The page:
Dynamic range is simply the variation between the lightest and darkest areas of any photo. It tends to be an obsessive topic for too many photographers. They spend too much time being overly concerned with how to manipulate or correct highlights and shadows. They think the solution can only be found in the latest digital camera, printing paper or whiz-bang accessory.
The general solution for highlights that bloom into a washed-out white or shadows that lose all their details in total blackness is to learn how to expose the subjects of your photos properly within the dynamic range of your camera.
Digital photography technology has made this much easier than the old film days. You review the image you’ve shot, in the camera, and make any adjustments. In most cases, changing your exposure settings and/or utilizing various light sources, such as a flash, studio lights or the sun off a reflector, will allow you to take pictures with highlights and shadows that still reveal details. You’ll find many articles at PhotographyTalk.com that will help you improve your exposure and lighting skills. Start with these:
Designing a digital camera with a wider dynamic range isn’t the answer. To do so would require a camera with lower contrast and that leads to many nearly even gray tones, making your photos look flat and lifeless. Since knowledgeable, experienced photographers want contrast built into their cameras that give their photos more definition, dimension and life, they don’t mind the narrower dynamic range of most of today’s digital cameras. They know the best photos are created with dull lighting; the camera and editing add the contrast.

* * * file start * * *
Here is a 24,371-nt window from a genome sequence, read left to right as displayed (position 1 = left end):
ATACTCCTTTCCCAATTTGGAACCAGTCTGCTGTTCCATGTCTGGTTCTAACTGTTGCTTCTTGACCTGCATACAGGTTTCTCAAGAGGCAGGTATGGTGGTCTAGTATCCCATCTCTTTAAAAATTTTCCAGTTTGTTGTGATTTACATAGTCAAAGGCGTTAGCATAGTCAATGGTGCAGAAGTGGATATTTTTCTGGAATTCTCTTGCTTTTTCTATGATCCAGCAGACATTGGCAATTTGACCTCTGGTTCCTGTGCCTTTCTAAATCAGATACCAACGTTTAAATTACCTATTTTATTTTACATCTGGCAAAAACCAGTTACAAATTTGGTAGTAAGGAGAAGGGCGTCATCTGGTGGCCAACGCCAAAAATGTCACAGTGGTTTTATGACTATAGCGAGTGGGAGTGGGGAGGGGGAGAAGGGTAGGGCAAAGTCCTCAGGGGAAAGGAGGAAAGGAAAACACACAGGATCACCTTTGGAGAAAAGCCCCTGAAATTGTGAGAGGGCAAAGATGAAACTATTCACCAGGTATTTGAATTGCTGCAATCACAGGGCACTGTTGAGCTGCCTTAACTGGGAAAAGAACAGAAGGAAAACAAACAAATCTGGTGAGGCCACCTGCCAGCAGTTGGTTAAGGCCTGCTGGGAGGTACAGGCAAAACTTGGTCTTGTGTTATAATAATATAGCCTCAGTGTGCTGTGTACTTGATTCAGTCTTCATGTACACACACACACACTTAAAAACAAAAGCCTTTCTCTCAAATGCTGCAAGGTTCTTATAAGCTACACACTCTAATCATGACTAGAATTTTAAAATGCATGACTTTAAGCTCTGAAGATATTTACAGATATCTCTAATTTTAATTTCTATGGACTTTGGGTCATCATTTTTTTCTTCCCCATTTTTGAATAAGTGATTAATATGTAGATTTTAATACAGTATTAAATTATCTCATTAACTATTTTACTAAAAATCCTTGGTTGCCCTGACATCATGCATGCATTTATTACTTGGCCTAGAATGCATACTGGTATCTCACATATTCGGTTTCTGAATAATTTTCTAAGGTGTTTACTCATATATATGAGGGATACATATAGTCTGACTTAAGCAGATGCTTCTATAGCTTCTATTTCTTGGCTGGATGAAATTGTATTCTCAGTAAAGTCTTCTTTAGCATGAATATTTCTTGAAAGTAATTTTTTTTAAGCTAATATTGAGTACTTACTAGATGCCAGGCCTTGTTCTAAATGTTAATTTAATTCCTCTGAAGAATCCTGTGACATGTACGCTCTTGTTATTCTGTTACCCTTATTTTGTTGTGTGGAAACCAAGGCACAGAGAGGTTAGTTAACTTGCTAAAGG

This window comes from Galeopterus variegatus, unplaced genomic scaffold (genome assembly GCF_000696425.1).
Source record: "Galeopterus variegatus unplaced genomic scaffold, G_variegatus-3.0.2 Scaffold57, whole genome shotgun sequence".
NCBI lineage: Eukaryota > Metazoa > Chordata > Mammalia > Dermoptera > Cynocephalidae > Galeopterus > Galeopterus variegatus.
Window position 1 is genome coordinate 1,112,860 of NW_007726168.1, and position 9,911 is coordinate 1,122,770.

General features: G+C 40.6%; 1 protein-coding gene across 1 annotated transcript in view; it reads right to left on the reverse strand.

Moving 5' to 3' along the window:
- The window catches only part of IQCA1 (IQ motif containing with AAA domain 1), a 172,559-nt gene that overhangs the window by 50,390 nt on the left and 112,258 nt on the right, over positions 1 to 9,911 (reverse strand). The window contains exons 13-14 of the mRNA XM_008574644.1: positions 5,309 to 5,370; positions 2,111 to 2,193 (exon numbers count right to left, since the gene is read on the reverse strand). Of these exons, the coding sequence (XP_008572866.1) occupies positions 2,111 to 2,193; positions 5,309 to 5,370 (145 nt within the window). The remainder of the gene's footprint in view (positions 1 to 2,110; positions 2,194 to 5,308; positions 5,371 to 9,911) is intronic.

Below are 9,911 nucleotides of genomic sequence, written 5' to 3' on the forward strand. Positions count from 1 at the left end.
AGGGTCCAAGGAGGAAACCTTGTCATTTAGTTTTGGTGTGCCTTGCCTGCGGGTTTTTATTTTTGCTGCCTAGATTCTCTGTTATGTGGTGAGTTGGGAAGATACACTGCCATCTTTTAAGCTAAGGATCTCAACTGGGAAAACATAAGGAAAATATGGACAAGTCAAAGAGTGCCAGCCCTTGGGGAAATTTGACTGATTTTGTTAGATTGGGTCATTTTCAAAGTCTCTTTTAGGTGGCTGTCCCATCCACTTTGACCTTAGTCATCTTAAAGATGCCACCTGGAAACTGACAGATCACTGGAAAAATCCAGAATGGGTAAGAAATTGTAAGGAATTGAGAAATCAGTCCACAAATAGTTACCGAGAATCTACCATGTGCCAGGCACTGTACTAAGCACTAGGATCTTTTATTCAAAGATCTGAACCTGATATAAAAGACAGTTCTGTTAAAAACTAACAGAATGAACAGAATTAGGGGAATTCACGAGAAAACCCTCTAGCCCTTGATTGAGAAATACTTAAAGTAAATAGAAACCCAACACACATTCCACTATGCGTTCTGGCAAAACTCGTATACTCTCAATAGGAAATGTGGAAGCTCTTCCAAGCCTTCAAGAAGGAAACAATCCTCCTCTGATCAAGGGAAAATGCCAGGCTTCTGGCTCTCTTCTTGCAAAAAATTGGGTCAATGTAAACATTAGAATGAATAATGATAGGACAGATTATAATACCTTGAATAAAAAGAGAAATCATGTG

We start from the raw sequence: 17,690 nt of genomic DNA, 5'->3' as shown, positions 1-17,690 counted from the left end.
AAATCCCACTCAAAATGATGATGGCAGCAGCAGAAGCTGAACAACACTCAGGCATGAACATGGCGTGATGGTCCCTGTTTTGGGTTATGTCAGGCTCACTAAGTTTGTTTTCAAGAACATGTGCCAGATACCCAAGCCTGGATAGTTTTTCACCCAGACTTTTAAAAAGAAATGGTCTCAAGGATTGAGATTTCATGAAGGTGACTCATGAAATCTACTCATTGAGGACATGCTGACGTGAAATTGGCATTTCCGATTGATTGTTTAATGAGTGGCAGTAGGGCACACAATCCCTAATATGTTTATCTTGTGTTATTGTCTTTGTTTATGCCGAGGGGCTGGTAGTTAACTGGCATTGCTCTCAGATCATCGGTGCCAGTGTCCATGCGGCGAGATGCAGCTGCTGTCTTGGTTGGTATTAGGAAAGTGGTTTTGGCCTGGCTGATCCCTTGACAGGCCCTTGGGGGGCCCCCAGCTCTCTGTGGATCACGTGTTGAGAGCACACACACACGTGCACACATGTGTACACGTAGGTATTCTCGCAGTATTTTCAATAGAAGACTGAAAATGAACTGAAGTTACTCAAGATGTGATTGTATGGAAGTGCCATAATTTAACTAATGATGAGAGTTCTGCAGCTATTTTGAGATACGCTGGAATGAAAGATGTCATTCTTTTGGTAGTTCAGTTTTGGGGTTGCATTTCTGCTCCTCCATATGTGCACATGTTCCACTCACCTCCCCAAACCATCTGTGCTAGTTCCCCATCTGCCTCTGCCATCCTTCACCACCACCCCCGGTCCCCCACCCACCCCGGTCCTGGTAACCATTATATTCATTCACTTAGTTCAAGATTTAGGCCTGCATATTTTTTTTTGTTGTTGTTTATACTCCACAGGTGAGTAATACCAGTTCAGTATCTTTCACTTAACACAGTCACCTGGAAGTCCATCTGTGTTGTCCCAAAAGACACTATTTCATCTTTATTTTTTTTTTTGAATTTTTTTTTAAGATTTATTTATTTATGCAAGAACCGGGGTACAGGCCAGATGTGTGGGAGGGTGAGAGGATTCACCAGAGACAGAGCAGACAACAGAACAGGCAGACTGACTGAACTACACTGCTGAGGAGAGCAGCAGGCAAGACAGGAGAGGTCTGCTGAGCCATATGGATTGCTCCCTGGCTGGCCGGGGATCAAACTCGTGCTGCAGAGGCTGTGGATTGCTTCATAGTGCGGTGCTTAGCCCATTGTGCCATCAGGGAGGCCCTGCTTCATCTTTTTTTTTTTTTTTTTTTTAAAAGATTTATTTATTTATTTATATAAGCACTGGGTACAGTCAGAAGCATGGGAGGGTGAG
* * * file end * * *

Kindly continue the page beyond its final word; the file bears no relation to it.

Try these tips for specific contrast and light conditions.
Neither a camera with a wider dynamic range nor high-dynamic range (HDR) photography will help you take indoor photos and show interior details, with a window in the picture. The solution is to add more light from artificial sources. You can balance the light coming through the window with a flash or studio lights or overwhelm and essentially eliminate the window light with even more artificial light.
Another professional solution is to cover the interior of the windows with a photo gel that acts like a light filter. Use a different color of gel to match the white balance of your photo with your indoor lighting.
Bright Skies with Dark Foregrounds
In the low-light conditions of sunrise, sunset or an extremely cloudy day, your flash unit obviously won’t cast light on a distant object, such as a landscape, a boat on a lake, etc. Try a graduated neutral-density (ND) filter. The round piece of glass is set in a filter frame, and the top half is gray and the bottom half is clear. You’ll find ND filters in many sizes and strengths to attach to the end of your lens.
An ND filter is meant for extreme conditions, such as shooting towards a sunset. You won’t want to use a ND filter during strong light, such as noon on a sunny day. It would make your photos look strange: the ground would be brighter than the sky.
Once you understand dynamic range, you can essentially disregard it, and rely on your digital photography skills to light and expose your picture’s subject correctly.